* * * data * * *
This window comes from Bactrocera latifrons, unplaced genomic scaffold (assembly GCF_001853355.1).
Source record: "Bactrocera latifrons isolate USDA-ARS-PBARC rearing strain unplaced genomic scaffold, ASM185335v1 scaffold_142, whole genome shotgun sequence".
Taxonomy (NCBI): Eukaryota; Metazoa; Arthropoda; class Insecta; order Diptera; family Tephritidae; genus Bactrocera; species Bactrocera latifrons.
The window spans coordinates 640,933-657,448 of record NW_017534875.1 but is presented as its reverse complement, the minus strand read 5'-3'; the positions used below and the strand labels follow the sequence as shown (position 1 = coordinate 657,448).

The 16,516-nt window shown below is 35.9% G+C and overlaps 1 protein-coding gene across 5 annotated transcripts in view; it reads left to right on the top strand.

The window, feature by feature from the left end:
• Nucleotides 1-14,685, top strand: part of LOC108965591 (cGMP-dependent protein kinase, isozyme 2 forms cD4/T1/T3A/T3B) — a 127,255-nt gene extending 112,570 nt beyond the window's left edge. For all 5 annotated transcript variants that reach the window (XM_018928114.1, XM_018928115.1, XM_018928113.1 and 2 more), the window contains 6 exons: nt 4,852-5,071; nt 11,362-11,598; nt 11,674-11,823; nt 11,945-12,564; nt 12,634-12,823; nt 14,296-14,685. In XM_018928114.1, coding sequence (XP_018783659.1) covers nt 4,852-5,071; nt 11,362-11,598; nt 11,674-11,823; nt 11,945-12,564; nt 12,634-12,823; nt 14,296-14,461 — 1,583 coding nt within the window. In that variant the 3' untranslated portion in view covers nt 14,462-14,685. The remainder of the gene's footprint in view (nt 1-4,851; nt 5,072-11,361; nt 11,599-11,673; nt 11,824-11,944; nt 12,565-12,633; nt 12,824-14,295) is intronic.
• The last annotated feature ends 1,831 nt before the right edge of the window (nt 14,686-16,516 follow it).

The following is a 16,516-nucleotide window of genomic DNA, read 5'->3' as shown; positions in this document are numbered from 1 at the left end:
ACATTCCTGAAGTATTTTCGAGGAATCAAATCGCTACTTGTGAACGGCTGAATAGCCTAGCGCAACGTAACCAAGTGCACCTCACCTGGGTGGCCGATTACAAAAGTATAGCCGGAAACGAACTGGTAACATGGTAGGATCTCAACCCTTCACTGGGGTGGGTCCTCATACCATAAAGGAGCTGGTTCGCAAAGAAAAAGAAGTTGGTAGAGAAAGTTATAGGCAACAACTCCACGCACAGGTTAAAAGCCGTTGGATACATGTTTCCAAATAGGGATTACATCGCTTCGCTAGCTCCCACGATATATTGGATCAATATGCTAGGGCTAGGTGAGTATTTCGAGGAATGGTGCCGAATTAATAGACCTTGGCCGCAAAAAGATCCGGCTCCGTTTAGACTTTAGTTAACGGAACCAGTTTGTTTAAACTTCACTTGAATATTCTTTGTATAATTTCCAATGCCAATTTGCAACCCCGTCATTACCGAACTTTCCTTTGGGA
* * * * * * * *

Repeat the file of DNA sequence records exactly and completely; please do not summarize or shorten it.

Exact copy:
This window comes from Bactrocera latifrons, unplaced genomic scaffold (assembly GCF_001853355.1).
Source record: "Bactrocera latifrons isolate USDA-ARS-PBARC rearing strain unplaced genomic scaffold, ASM185335v1 scaffold_142, whole genome shotgun sequence".
Taxonomy (NCBI): Eukaryota; Metazoa; Arthropoda; class Insecta; order Diptera; family Tephritidae; genus Bactrocera; species Bactrocera latifrons.
The window spans coordinates 640,933-657,448 of record NW_017534875.1 but is presented as its reverse complement, the minus strand read 5'-3'; the positions used below and the strand labels follow the sequence as shown (position 1 = coordinate 657,448).

The 16,516-nt window shown below is 35.9% G+C and overlaps 1 protein-coding gene across 5 annotated transcripts in view; it reads left to right on the top strand.

The window, feature by feature from the left end:
• Nucleotides 1-14,685, top strand: part of LOC108965591 (cGMP-dependent protein kinase, isozyme 2 forms cD4/T1/T3A/T3B) — a 127,255-nt gene extending 112,570 nt beyond the window's left edge. For all 5 annotated transcript variants that reach the window (XM_018928114.1, XM_018928115.1, XM_018928113.1 and 2 more), the window contains 6 exons: nt 4,852-5,071; nt 11,362-11,598; nt 11,674-11,823; nt 11,945-12,564; nt 12,634-12,823; nt 14,296-14,685. In XM_018928114.1, coding sequence (XP_018783659.1) covers nt 4,852-5,071; nt 11,362-11,598; nt 11,674-11,823; nt 11,945-12,564; nt 12,634-12,823; nt 14,296-14,461 — 1,583 coding nt within the window. In that variant the 3' untranslated portion in view covers nt 14,462-14,685. The remainder of the gene's footprint in view (nt 1-4,851; nt 5,072-11,361; nt 11,599-11,673; nt 11,824-11,944; nt 12,565-12,633; nt 12,824-14,295) is intronic.
• The last annotated feature ends 1,831 nt before the right edge of the window (nt 14,686-16,516 follow it).

The following is a 16,516-nucleotide window of genomic DNA, read 5'->3' as shown; positions in this document are numbered from 1 at the left end:
ACATTCCTGAAGTATTTTCGAGGAATCAAATCGCTACTTGTGAACGGCTGAATAGCCTAGCGCAACGTAACCAAGTGCACCTCACCTGGGTGGCCGATTACAAAAGTATAGCCGGAAACGAACTGGTAACATGGTAGGATCTCAACCCTTCACTGGGGTGGGTCCTCATACCATAAAGGAGCTGGTTCGCAAAGAAAAAGAAGTTGGTAGAGAAAGTTATAGGCAACAACTCCACGCACAGGTTAAAAGCCGTTGGATACATGTTTCCAAATAGGGATTACATCGCTTCGCTAGCTCCCACGATATATTGGATCAATATGCTAGGGCTAGGTGAGTATTTCGAGGAATGGTGCCGAATTAATAGACCTTGGCCGCAAAAAGATCCGGCTCCGTTTAGACTTTAGTTAACGGAACCAGTTTGTTTAAACTTCACTTGAATATTCTTTGTATAATTTCCAATGCCAATTTGCAACCCCGTCATTACCGAACTTTCCTTTGGGA